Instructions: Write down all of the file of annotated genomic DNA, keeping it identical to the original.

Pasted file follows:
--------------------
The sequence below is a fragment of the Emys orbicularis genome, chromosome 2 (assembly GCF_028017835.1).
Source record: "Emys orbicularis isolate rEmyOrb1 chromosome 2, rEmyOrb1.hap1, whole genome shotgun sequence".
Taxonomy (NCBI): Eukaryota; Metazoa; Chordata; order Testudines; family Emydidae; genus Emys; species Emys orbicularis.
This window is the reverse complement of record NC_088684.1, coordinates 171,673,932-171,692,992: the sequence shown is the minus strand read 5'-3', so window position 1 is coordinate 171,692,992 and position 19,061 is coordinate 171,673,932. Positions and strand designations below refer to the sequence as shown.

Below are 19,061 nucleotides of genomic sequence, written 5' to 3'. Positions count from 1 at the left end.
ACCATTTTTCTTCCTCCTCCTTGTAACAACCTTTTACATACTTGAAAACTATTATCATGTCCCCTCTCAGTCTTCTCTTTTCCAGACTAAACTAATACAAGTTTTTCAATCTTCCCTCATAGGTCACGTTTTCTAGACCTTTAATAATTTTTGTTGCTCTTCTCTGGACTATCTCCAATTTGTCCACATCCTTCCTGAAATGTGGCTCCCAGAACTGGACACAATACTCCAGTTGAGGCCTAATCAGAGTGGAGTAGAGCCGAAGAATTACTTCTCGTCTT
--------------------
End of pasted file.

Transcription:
The sequence below is a fragment of the Emys orbicularis genome, chromosome 2 (assembly GCF_028017835.1).
Source record: "Emys orbicularis isolate rEmyOrb1 chromosome 2, rEmyOrb1.hap1, whole genome shotgun sequence".
Taxonomy (NCBI): Eukaryota; Metazoa; Chordata; order Testudines; family Emydidae; genus Emys; species Emys orbicularis.
This window is the reverse complement of record NC_088684.1, coordinates 171,673,932-171,692,992: the sequence shown is the minus strand read 5'-3', so window position 1 is coordinate 171,692,992 and position 19,061 is coordinate 171,673,932. Positions and strand designations below refer to the sequence as shown.

Below are 19,061 nucleotides of genomic sequence, written 5' to 3'. Positions count from 1 at the left end.
ACCATTTTTCTTCCTCCTCCTTGTAACAACCTTTTACATACTTGAAAACTATTATCATGTCCCCTCTCAGTCTTCTCTTTTCCAGACTAAACTAATACAAGTTTTTCAATCTTCCCTCATAGGTCACGTTTTCTAGACCTTTAATAATTTTTGTTGCTCTTCTCTGGACTATCTCCAATTTGTCCACATCCTTCCTGAAATGTGGCTCCCAGAACTGGACACAATACTCCAGTTGAGGCCTAATCAGAGTGGAGTAGAGCCGAAGAATTACTTCTCGTCTT